The principal object of this invention is to provide a package means for soft fruits and the like in which fruits can be placed by the producer and which packaging will protect the fruit in transit from climatic conditions, from the hazards of` transportation, from` contamination, and which will also permit the purchaser to View her purchase before buying the same and when the fruit is processed for use the same will be usable, in its entirety, as food.
A further object of this invention provides a fibrous container so formed that it may be shipped in a flat form and when assembled and packed and nally enclosed in a transparent tube will have suicient rigidity to give the fruit ample protection for the transportation and handling period between the producer and the consumer.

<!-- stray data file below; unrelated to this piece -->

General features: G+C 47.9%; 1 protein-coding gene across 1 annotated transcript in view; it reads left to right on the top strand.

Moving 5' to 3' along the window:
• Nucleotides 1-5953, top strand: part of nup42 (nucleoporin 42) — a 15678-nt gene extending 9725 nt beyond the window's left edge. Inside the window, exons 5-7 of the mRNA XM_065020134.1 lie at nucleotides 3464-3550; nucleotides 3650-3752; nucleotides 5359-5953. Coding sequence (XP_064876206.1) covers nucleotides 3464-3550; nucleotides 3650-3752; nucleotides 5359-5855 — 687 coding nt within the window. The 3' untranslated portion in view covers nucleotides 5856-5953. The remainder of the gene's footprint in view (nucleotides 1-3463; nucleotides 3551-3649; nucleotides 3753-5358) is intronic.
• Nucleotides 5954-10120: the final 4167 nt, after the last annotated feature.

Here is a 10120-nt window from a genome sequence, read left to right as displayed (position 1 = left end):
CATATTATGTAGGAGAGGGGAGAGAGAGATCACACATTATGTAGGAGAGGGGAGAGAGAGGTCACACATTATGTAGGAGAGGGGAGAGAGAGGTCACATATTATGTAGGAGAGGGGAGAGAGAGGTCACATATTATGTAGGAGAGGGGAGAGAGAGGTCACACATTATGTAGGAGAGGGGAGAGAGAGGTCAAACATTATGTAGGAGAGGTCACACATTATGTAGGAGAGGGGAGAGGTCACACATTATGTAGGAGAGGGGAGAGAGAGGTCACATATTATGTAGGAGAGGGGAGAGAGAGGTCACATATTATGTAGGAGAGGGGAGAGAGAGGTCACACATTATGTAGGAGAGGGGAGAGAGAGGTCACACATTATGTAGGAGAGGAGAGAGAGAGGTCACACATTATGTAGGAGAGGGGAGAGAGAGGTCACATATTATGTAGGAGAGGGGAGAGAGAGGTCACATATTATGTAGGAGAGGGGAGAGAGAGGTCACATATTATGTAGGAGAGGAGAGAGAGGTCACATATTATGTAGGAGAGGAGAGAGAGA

A further object of this invention is to provide sterile non-hydroscopic shredded packing material which wili hold the fruit in position and provide a resiliency that will insure it against damage while atV the same time providing a lter to prevent dirt or insects from reaching the fruit.
A further object of this invention is to provideY for ventilation of the gruit product to take care of varying temperature and climatic conditions which might otherwise tend to cause spoilage withinthe fruit, this ventilating means to be achieved by a circulatory system within the package.
AV further object of this invention is to provide a box which can be easily assembled and which when packed can easily be enclosed by a surrounding tube of transparent waterproof material which cooperates with the box cover to prevent accidental distortion of the containers sides or ends which might otherwise tend to damage the contents.